A scene of three women walk behind each other through a sparse village landscape rendered in black and white. The woman walking at the front can see, the other two follow her with their left hands on her shoulder. They are 瞽女 (goze), blind women entertainers who travel villages and tell stories to anyone who takes them in or has money or food to share. They are now not to be found in Japan anymore.
In the early 1970s, photographer Shoko Hashimoto was allowed to accompany three such women entertainers on their journeys. For two years he traveled with them, and the resulting photographs are collected in the astonishing photo book “瞽女”.
The book is briefly divided into four parts: winter, spring, summer, fall. The photos don’t change much with the seasons; the landscapes do. Throughout the four seasons, Hashimoto’s photographs document the life he spent with his three subjects. He photographed them taking baths, relaxing on the floor, sleeping during the night, endlessly roaming from village to village. But, as their profession links the Goze intimately with their customers, we are also allowed glimpses into the lives of the people they visit: children huddling around the kitchen table, farmer men laughing over a drink, families lining up along the road to have their picture taken.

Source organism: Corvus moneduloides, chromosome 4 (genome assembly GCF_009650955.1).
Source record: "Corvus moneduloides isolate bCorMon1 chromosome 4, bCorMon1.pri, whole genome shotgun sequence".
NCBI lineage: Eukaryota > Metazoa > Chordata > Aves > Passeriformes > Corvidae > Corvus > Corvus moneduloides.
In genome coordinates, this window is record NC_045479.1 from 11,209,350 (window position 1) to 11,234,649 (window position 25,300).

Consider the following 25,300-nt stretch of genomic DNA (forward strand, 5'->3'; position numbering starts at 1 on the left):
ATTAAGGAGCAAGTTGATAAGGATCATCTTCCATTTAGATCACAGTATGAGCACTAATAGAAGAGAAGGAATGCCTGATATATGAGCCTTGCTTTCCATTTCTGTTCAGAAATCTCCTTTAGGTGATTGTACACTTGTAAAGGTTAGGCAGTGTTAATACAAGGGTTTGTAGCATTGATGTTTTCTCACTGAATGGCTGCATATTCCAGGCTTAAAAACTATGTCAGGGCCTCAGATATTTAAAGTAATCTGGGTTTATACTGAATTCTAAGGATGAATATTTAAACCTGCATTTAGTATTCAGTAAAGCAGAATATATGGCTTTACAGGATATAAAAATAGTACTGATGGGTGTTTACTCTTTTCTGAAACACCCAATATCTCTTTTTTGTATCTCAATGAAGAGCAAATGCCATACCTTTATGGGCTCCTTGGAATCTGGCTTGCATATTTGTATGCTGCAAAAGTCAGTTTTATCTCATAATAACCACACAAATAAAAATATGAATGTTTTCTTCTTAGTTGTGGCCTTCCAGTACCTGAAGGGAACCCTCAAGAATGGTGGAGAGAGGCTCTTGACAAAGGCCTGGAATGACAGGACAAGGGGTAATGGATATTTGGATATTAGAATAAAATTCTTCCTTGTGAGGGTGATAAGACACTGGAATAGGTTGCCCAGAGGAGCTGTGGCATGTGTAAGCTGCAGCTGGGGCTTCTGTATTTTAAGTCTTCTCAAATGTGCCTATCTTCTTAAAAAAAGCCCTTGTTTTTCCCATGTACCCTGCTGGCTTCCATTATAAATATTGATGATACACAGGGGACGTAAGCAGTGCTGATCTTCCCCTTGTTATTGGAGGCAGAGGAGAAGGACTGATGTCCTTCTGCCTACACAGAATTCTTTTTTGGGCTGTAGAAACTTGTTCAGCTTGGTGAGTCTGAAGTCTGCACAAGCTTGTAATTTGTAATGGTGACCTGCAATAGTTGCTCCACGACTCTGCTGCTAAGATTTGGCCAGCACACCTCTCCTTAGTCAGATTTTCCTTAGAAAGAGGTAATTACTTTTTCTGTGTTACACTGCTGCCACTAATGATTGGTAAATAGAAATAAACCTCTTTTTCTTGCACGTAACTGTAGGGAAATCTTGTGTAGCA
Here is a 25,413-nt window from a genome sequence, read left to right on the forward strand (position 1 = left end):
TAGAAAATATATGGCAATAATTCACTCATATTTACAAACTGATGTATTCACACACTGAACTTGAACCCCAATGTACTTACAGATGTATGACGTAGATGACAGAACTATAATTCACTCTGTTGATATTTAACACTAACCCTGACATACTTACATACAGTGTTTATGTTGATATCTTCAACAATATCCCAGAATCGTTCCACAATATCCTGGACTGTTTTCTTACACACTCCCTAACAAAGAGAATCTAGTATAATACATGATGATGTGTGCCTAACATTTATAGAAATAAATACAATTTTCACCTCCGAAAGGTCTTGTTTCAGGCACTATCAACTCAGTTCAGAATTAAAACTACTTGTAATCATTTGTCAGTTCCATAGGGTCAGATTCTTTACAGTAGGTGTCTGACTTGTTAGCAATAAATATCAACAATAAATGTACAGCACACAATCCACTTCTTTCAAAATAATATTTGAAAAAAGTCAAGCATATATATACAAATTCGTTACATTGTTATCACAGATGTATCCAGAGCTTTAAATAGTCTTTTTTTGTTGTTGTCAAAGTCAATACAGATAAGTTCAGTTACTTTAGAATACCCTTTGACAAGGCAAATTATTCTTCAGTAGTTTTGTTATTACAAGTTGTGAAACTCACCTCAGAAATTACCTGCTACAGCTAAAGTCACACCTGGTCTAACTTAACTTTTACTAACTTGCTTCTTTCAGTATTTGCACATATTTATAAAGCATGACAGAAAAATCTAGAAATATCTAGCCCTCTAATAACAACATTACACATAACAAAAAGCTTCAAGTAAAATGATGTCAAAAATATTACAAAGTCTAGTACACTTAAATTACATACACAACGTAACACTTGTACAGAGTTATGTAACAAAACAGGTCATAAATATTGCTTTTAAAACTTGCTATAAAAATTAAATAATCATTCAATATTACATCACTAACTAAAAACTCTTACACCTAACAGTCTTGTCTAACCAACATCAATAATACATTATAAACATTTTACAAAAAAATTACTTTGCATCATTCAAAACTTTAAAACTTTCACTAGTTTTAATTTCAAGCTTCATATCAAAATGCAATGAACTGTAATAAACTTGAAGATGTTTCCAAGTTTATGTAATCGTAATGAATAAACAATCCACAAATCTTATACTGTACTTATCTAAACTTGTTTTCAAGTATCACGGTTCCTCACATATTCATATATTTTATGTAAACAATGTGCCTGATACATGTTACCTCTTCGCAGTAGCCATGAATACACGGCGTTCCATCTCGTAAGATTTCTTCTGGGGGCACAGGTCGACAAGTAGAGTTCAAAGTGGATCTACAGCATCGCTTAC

The distinct visual style Hashimoto employed in this book — a contrast with no greys, so houses, trees, shadows, faces are formed by black and white shapes — lends the book a painterly surreality while not abandoning clarity. In the traveling photos, the landscapes seem to swallow the women; when there are faces, the emotions are vivid. The diversity (and sheer amount) of the photographs in this book allow for a comprehensive, poignant understanding of rural life in Northern Japan in this period.
“瞽女” is certainly the definitive photo book on the topic, but more than that, it is a fascinating, lively document of a past lifestyle.